I search for someone to blame. Someone to hate. However, blame and hate are not welcome in my heart or my house. Bailey is still the same loving, caring beautiful young woman she has always been. She deserves all the love and support I have to give her regardless of these sad circumstances. Thus, I will blame it all on the pink polka dotted suitcase in the back of our Ford


pink polka dotted suitcase

The polka dotted suitcase arrived at our house at 2 pm today, and at 2:02 pm I escorted it outside and banned it to the back of the Focus. Bailey asked a million questions: why can’t I have it? can I just get my things out of it? where’s it going now? Ultimately, the bag has done nothing to Chris nor myself. Have mercy–it is simply a bag.

On the other hand, the bag represents all the hurt, abuse, and miscommunication that we have had to endure for the last seven months. Her mother packed a bag for her to take with her on our vacation next week despite of the green polka dotted bag that sits on Bailey’s bed right now filled with clothes from her drawers or toiletries from our house.

The “Indian Giver” sent a bag that must be returned, which insinuates that we cannot provide clothes and toiletries for Bailey ourselves. A text preceded the bag which stated: make sure that I get the bag and all the stuff in it back after vacation. The Indian Giver also insinuated that we do not provide clothes for Bailey in a previous argument with my husband. Chris takes such pride in his ability to provide for his family; in fact, he doesn’t even complain much when I ask for money to make a clothes or shoes run to Target. Believe me these children can outgrow clothes and shoes like the wind. A man, a father, or a husband deserves to be treated with respect, and it is a basic principle of why a man works to support his family. When someone belittles a man who works hard and supports his children well, it is disrespectful, hurtful, and never forgotten.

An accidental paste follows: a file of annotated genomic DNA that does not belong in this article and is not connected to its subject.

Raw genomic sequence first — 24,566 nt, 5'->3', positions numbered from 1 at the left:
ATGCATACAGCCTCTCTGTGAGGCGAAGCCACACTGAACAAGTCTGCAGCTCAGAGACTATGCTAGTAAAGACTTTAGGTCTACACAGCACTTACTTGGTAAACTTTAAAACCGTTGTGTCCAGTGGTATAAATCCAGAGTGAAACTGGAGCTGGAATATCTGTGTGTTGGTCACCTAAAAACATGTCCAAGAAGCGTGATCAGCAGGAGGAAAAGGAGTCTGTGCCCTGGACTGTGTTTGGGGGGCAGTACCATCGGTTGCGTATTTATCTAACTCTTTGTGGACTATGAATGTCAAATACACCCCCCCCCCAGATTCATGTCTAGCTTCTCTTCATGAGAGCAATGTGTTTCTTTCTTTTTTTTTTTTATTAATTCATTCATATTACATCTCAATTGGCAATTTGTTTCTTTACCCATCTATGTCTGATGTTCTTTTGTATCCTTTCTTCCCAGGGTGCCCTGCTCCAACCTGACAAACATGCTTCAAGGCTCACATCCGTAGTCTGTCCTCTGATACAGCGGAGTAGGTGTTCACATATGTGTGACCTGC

With all this background information in mind, I must leave my feelings in the trunk with that damned bag. I am the angel of the home; (eighteenth century women would scoff at that remark) I am the voice of reason; I am the MOTHER. Motherhood already demands that I remove my own feelings at the front door along with any bad habits, mood swings, or personal desires. I may not always succeed at motherhood, but I attempt to get it right weekly, daily, and hourly.